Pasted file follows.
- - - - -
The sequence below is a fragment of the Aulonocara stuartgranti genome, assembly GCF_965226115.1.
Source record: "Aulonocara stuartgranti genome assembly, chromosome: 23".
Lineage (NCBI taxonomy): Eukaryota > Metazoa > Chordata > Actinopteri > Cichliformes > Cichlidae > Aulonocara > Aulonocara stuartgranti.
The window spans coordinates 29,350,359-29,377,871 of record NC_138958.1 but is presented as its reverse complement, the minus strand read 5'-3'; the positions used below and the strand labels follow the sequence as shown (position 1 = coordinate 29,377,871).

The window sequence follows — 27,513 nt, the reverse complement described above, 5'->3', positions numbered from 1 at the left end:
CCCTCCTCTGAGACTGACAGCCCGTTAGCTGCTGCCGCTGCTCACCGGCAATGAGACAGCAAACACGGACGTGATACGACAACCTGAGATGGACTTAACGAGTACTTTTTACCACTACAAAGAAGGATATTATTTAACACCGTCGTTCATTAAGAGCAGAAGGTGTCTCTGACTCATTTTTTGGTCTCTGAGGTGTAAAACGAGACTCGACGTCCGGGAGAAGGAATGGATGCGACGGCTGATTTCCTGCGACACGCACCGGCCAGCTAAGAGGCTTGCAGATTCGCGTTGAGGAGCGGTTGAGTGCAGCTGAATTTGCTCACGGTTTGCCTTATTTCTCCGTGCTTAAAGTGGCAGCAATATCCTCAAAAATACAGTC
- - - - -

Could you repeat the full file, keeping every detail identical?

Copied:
The sequence below is a fragment of the Aulonocara stuartgranti genome, assembly GCF_965226115.1.
Source record: "Aulonocara stuartgranti genome assembly, chromosome: 23".
Lineage (NCBI taxonomy): Eukaryota > Metazoa > Chordata > Actinopteri > Cichliformes > Cichlidae > Aulonocara > Aulonocara stuartgranti.
The window spans coordinates 29,350,359-29,377,871 of record NC_138958.1 but is presented as its reverse complement, the minus strand read 5'-3'; the positions used below and the strand labels follow the sequence as shown (position 1 = coordinate 29,377,871).

The window sequence follows — 27,513 nt, the reverse complement described above, 5'->3', positions numbered from 1 at the left end:
CCCTCCTCTGAGACTGACAGCCCGTTAGCTGCTGCCGCTGCTCACCGGCAATGAGACAGCAAACACGGACGTGATACGACAACCTGAGATGGACTTAACGAGTACTTTTTACCACTACAAAGAAGGATATTATTTAACACCGTCGTTCATTAAGAGCAGAAGGTGTCTCTGACTCATTTTTTGGTCTCTGAGGTGTAAAACGAGACTCGACGTCCGGGAGAAGGAATGGATGCGACGGCTGATTTCCTGCGACACGCACCGGCCAGCTAAGAGGCTTGCAGATTCGCGTTGAGGAGCGGTTGAGTGCAGCTGAATTTGCTCACGGTTTGCCTTATTTCTCCGTGCTTAAAGTGGCAGCAATATCCTCAAAAATACAGTC